Figures similar to Fig. 3.1.4.3 were first published by Hosoya (1979) and, independently, by Klemm (1982). The additions made to this section in this present edition are based on Grimmer (2015).
Conventional cells for the five Bravais types of twodimensional lattices are described and illustrated in Table 3.1.2.1. The conditions given in column 2 of this table are necessary but not always sufficient. Consider the Bravais type whose symbol appears in Table 3.1.4.2 in the ith entry of column 1. A twodimensional lattice L is of this Bravais type if and only if there exists a cell (a, b) with centring mode indicated by the second letter of the Bravaistype symbol and which satisfies the conditions given in the ith entry of column 2.

The conditions in the last three entries of column 2 contain one or more signs of type < or . If one of these signs is replaced by the equality sign, a Bravais type of higher symmetry is obtained. These limiting cases are listed in column 3 of Table 3.1.4.2. Column 4 gives a conventional basis for the limiting case expressed in terms of the conventional basis for the original Bravais type.
Consider, for example, the original Bravais type mp. If a primitive cell satisfies −2b cos γ = a < b and γ > 90°, the lattice will be of type oc with conventional basis (a′, b′) = (a, 2b + a) and cell parameters satisfying .
The limiting cases given in Table 3.1.4.2 are illustrated in Fig. 3.1.4.4.
Lattice characters were defined in Section 3.1.4.2 by dividing the Niggli image of a certain Bravais type into components. Doing the same – instead of with the Niggli points – with the parameters of conventional cells^{7} of lattices of the Bravais type we obtain a division of the range^{8} of these parameters into components. This leads to a further division of lattices of the Bravais type into equivalence classes. We call these classes – in analogy to the Niggli characters – conventional characters. There are 22 of them.
Two lattices of the same Bravais type belong to the same conventional character if and only if one lattice can be deformed into the other in such a way that the conventional parameters of the deformed lattice change continuously from the initial to the final position without change of the Bravais type. The word `continuously' cannot be replaced by the stronger term `linearly' because the range of conventional parameters of the monoclinic centred lattices is not convex.
Conventional characters form a superdivision of the lattice characters. Therefore, no special notation of conventional characters need be invented: we write them simply as sets of lattice characters which constitute the conventional character. Denoting the lattice characters by integral numbers from 1 to 44 (according to the convention in Section 3.1.3.5), we obtain for the conventional characters symbols like or .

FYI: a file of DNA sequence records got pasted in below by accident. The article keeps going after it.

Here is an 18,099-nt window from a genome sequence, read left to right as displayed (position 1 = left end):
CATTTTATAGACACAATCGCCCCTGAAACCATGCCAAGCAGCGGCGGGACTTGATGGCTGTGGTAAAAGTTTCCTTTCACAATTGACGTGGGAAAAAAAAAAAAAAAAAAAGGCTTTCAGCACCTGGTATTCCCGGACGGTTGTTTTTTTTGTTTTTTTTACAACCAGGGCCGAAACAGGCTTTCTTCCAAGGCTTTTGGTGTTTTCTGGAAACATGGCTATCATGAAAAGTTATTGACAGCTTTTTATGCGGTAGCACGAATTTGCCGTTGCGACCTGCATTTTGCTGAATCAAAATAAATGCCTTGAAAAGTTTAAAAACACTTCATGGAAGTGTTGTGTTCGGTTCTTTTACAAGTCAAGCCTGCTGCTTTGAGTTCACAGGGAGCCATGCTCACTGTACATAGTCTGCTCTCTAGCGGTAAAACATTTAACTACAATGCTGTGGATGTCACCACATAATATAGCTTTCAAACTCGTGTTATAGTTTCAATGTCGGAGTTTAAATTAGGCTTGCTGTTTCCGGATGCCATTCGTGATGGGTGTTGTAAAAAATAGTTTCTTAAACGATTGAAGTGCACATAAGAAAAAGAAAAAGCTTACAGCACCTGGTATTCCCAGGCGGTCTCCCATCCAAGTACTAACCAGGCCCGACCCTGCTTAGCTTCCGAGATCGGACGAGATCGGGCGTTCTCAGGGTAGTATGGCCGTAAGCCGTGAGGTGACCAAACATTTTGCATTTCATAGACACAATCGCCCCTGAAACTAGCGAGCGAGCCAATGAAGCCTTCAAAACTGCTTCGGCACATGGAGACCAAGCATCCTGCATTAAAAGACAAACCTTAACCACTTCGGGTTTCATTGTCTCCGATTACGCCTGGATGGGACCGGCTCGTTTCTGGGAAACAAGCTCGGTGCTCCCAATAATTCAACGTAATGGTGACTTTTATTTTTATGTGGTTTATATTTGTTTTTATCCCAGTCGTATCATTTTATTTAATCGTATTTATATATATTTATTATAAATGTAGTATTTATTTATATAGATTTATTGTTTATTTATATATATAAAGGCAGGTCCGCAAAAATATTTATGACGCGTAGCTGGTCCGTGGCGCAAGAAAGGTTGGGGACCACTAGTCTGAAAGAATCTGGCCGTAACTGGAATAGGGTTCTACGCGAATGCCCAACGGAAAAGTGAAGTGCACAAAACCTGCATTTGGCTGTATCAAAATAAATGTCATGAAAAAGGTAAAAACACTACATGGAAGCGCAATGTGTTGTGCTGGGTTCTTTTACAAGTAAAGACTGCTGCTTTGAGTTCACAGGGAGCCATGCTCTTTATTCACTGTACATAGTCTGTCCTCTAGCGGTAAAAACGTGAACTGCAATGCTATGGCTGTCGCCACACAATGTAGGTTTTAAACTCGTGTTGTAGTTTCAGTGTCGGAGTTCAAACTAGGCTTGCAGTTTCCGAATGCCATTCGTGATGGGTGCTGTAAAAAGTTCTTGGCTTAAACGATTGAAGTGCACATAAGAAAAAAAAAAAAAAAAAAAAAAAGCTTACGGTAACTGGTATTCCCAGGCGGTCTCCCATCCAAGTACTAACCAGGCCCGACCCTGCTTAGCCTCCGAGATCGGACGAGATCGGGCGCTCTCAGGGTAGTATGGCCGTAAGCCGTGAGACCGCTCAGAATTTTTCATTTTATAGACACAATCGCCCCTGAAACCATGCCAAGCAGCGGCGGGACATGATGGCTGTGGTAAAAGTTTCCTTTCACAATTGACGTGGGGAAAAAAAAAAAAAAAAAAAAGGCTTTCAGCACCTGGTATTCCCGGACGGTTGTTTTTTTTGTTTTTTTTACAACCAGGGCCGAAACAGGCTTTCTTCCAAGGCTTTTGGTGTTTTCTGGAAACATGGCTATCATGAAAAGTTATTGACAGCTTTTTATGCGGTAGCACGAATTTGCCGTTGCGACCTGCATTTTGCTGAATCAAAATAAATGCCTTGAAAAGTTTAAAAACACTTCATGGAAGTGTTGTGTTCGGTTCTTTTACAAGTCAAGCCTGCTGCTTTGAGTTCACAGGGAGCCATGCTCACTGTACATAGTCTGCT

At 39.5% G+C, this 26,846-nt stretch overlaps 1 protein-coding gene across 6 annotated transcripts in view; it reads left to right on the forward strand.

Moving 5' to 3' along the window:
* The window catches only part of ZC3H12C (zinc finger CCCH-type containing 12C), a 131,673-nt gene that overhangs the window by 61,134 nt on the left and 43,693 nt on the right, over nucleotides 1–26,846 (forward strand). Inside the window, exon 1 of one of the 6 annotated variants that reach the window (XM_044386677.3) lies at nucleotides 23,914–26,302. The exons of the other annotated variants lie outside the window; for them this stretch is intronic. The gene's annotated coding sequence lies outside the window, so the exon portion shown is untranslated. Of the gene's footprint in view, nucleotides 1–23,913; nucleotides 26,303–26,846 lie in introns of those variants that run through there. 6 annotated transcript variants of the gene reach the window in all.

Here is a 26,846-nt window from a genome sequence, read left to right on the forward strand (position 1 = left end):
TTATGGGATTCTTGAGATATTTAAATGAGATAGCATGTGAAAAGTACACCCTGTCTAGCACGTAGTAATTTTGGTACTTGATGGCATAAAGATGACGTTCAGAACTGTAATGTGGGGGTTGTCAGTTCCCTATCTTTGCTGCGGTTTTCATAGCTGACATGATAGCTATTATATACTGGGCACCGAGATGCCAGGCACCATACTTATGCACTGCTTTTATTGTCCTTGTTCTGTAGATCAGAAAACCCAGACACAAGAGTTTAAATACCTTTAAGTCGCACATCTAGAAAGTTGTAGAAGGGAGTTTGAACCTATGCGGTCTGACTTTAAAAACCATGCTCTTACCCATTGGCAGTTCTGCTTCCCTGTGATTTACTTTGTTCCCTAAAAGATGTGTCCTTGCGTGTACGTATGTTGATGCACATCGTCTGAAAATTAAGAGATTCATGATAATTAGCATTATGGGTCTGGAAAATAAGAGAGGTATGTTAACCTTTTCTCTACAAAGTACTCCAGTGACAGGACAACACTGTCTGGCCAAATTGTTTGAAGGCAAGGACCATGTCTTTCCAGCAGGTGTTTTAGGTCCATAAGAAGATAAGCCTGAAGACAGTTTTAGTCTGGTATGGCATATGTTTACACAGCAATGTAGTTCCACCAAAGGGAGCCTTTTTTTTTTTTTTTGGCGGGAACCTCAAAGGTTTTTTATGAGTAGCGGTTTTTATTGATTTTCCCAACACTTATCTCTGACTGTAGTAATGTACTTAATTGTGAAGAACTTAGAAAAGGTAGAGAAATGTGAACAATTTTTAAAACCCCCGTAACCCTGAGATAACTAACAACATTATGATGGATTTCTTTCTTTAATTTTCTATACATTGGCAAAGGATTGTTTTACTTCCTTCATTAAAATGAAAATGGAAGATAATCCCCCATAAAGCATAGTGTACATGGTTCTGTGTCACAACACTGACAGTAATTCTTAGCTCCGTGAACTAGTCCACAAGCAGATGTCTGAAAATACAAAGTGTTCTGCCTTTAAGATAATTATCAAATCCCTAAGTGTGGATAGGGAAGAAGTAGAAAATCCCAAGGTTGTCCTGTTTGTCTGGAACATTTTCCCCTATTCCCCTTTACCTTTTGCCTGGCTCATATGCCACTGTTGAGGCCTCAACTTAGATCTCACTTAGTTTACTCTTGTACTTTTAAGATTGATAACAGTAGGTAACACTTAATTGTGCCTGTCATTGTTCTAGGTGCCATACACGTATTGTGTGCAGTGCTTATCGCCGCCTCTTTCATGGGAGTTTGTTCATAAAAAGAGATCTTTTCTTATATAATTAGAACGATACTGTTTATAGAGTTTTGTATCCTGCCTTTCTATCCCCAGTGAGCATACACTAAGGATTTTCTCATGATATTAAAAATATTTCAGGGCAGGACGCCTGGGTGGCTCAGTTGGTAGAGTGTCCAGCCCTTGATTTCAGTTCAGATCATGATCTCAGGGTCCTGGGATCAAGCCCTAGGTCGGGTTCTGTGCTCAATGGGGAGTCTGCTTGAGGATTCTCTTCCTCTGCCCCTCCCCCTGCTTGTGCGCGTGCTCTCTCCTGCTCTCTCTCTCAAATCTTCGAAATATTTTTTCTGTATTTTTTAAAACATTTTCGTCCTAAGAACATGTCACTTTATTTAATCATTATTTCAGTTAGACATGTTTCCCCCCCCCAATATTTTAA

Conventional characters are described in Table 3.1.4.3.

A sublattice of an ndimensional lattice L is a proper subset of L which itself is a lattice of the same dimension as L. A sublattice of L causes a decomposition of the set L into, say, i mutually congruent sublattices, itself being one of them (Fig. 3.1.4.5). The number i is called the index of the sublattice and indicates how many times is `diluted' with respect to L.
Sublattices are defined in a natural way in those lattices that have centred conventional cells, being generated by the vertices of these cells (`decentring'). They are primitive and belong to the same crystal family as the given lattice. Thus, in the cI, cF, tI, oI, oF, oC, mC and hR^{9} lattices, we can meet sublattices of indices 2, 4, 2, 2, 4, 2, 2 and 3, respectively.
Theoretically (though hardly in crystallographic practice), the Bravais type of centred lattices can also be determined by testing all their sublattices with the suspected index and finding in any of these sublattices the Niggli cell.
All sublattices of index i of an ndimensional lattice L can be constructed by a procedure suggested by Cassels (1971). If is a primitive basis of the lattice L then primitive bases of all sublattices of index i of the lattice L can be found by the relations where the matrix fulfils The number of these matrices is equal to the number of decompositions of an ndimensional lattice L into sublattices of index i. To determine this number, it is not necessary to construct explicitly the matrices fulfilling (3.1.4.4). The following formulae (Gruber, 1997b) can be used:
For example, for and i = 2, 3, 4 and 6, we obtain for the values 7, 13, 35 and 91, respectively.
In all considerations so far, the symmetry of the lattice L was irrelevant. We took L simply as a set of points and its sublattices as its subsets. [Thus, for illustrating sublattices, the `triclinic' lattices are most apt; cf. `derivative lattices' in Chapter 13.2 in the 5th (2002) edition of this volume.]
However, this is not exactly the crystallographic point of view. If, for example, the mesh of the lattice L in Fig. 3.1.4.5 were a square, the sublattices in cases (a) and (b) would have the same symmetry (though being different subsets of L) and therefore would be considered by crystallographers as one case only. The number would be reduced. From this aspect, the problem is treated in Chapter 13.1 in the 5th (2002) edition of this volume in grouptheoretical terms which are more suitable for this purpose than the settheory language used here. See also Section 2.1.4 of International Tables for Crystallography Volume A1 (2010).